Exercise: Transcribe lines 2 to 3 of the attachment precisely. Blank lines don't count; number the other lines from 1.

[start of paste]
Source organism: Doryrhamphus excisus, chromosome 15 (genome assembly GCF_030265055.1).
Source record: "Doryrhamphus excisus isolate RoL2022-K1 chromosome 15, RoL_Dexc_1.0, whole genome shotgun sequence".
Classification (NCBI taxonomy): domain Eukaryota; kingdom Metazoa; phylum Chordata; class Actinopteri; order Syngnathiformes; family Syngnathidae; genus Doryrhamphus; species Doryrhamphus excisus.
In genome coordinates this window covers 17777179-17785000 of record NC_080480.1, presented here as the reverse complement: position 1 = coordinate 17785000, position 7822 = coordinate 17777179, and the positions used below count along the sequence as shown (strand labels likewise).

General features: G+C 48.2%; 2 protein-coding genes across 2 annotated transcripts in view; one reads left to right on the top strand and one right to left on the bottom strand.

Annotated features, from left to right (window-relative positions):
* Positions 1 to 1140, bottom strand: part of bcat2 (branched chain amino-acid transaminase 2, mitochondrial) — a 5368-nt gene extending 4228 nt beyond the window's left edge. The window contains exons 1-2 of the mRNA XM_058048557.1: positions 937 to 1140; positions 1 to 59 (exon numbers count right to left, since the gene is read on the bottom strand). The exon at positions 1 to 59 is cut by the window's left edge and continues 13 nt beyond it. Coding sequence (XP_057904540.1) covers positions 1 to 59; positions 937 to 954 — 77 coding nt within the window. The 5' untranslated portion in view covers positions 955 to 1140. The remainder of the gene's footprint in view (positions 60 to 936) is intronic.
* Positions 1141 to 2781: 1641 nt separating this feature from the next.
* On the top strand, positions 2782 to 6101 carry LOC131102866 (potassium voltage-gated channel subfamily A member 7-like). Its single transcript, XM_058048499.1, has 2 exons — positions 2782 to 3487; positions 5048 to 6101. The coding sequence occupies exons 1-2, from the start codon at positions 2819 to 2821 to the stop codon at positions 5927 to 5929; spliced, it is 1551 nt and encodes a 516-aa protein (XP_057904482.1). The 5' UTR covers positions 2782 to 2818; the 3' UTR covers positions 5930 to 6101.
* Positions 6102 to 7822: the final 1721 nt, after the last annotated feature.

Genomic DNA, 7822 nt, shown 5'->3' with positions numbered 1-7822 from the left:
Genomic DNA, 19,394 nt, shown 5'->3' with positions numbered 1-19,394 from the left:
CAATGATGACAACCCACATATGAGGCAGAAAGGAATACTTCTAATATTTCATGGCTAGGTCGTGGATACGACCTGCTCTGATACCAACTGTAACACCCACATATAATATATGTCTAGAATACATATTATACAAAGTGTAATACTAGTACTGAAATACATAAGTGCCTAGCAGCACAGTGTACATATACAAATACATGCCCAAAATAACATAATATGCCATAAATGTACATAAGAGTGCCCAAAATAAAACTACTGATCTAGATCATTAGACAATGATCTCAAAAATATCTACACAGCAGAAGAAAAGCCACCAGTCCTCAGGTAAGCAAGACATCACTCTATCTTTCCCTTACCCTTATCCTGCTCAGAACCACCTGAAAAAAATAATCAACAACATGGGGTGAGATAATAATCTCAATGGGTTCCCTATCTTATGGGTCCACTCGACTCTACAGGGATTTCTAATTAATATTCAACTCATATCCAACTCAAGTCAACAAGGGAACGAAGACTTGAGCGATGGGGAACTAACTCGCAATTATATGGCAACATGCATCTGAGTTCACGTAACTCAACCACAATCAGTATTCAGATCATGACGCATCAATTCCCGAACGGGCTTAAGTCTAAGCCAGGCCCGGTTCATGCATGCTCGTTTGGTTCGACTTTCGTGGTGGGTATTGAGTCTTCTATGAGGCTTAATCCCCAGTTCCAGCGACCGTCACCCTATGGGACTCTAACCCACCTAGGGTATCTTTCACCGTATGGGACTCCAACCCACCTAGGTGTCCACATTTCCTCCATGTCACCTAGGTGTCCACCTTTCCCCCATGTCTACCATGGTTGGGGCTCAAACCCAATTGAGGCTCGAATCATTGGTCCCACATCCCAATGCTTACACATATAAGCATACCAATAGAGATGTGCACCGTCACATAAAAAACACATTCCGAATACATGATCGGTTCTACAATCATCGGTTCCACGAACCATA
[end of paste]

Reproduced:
Source record: "Doryrhamphus excisus isolate RoL2022-K1 chromosome 15, RoL_Dexc_1.0, whole genome shotgun sequence".
Classification (NCBI taxonomy): domain Eukaryota; kingdom Metazoa; phylum Chordata; class Actinopteri; order Syngnathiformes; family Syngnathidae; genus Doryrhamphus; species Doryrhamphus excisus.